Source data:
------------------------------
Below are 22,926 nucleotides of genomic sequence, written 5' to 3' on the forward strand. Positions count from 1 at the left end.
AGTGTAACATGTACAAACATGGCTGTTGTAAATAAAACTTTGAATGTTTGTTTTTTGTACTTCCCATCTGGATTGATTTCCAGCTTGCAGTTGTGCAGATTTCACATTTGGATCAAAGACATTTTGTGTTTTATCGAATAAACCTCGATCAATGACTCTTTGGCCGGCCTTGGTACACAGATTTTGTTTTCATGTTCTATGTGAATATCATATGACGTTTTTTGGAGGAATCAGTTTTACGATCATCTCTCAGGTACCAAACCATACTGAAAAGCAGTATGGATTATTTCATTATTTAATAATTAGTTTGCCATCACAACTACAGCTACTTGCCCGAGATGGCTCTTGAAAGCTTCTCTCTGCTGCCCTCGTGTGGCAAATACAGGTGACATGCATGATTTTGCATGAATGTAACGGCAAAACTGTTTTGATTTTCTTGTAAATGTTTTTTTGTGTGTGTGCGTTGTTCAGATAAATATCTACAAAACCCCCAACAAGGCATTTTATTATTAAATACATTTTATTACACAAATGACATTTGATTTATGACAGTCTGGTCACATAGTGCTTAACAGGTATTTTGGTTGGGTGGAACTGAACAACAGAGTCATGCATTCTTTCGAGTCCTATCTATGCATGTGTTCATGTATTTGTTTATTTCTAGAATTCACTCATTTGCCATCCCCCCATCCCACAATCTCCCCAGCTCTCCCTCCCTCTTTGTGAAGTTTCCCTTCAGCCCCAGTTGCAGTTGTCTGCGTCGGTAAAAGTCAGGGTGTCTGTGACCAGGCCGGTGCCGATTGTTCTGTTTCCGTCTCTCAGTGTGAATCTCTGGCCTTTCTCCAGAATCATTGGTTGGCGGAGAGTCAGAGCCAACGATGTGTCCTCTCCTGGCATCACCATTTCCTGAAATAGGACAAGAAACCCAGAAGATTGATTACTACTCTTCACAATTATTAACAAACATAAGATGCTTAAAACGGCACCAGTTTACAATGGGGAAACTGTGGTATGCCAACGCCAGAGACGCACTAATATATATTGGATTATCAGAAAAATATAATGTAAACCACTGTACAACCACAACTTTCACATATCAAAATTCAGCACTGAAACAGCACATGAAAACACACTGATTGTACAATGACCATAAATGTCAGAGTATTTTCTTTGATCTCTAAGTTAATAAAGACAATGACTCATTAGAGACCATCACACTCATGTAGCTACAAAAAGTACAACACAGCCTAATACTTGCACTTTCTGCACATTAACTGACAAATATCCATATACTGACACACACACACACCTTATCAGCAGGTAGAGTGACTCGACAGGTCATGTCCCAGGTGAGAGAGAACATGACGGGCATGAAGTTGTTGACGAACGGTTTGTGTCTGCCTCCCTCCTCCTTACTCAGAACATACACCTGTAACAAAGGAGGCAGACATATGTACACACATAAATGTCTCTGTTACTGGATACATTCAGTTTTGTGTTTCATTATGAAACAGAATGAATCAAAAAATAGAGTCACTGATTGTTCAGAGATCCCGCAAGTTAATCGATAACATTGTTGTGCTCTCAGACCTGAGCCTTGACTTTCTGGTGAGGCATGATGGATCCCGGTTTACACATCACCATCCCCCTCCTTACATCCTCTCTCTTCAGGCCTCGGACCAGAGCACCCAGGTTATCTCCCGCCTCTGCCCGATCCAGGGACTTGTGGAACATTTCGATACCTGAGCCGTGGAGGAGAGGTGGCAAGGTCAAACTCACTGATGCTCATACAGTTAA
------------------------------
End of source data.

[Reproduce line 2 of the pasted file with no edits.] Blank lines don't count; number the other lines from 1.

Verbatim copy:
AGTGTAACATGTACAAACATGGCTGTTGTAAATAAAACTTTGAATGTTTGTTTTTTGTACTTCCCATCTGGATTGATTTCCAGCTTGCAGTTGTGCAGATTTCACATTTGGATCAAAGACATTTTGTGTTTTATCGAATAAACCTCGATCAATGACTCTTTGGCCGGCCTTGGTACACAGATTTTGTTTTCATGTTCTATGTGAATATCATATGACGTTTTTTGGAGGAATCAGTTTTACGATCATCTCTCAGGTACCAAACCATACTGAAAAGCAGTATGGATTATTTCATTATTTAATAATTAGTTTGCCATCACAACTACAGCTACTTGCCCGAGATGGCTCTTGAAAGCTTCTCTCTGCTGCCCTCGTGTGGCAAATACAGGTGACATGCATGATTTTGCATGAATGTAACGGCAAAACTGTTTTGATTTTCTTGTAAATGTTTTTTTGTGTGTGTGCGTTGTTCAGATAAATATCTACAAAACCCCCAACAAGGCATTTTATTATTAAATACATTTTATTACACAAATGACATTTGATTTATGACAGTCTGGTCACATAGTGCTTAACAGGTATTTTGGTTGGGTGGAACTGAACAACAGAGTCATGCATTCTTTCGAGTCCTATCTATGCATGTGTTCATGTATTTGTTTATTTCTAGAATTCACTCATTTGCCATCCCCCCATCCCACAATCTCCCCAGCTCTCCCTCCCTCTTTGTGAAGTTTCCCTTCAGCCCCAGTTGCAGTTGTCTGCGTCGGTAAAAGTCAGGGTGTCTGTGACCAGGCCGGTGCCGATTGTTCTGTTTCCGTCTCTCAGTGTGAATCTCTGGCCTTTCTCCAGAATCATTGGTTGGCGGAGAGTCAGAGCCAACGATGTGTCCTCTCCTGGCATCACCATTTCCTGAAATAGGACAAGAAACCCAGAAGATTGATTACTACTCTTCACAATTATTAACAAACATAAGATGCTTAAAACGGCACCAGTTTACAATGGGGAAACTGTGGTATGCCAACGCCAGAGACGCACTAATATATATTGGATTATCAGAAAAATATAATGTAAACCACTGTACAACCACAACTTTCACATATCAAAATTCAGCACTGAAACAGCACATGAAAACACACTGATTGTACAATGACCATAAATGTCAGAGTATTTTCTTTGATCTCTAAGTTAATAAAGACAATGACTCATTAGAGACCATCACACTCATGTAGCTACAAAAAGTACAACACAGCCTAATACTTGCACTTTCTGCACATTAACTGACAAATATCCATATACTGACACACACACACACCTTATCAGCAGGTAGAGTGACTCGACAGGTCATGTCCCAGGTGAGAGAGAACATGACGGGCATGAAGTTGTTGACGAACGGTTTGTGTCTGCCTCCCTCCTCCTTACTCAGAACATACACCTGTAACAAAGGAGGCAGACATATGTACACACATAAATGTCTCTGTTACTGGATACATTCAGTTTTGTGTTTCATTATGAAACAGAATGAATCAAAAAATAGAGTCACTGATTGTTCAGAGATCCCGCAAGTTAATCGATAACATTGTTGTGCTCTCAGACCTGAGCCTTGACTTTCTGGTGAGGCATGATGGATCCCGGTTTACACATCACCATCCCCCTCCTTACATCCTCTCTCTTCAGGCCTCGGACCAGAGCACCCAGGTTATCTCCCGCCTCTGCCCGATCCAGGGACTTGTGGAACATTTCGATACCTGAGCCGTGGAGGAGAGGTGGCAAGGTCAAACTCACTGATGCTCATACAGTTAA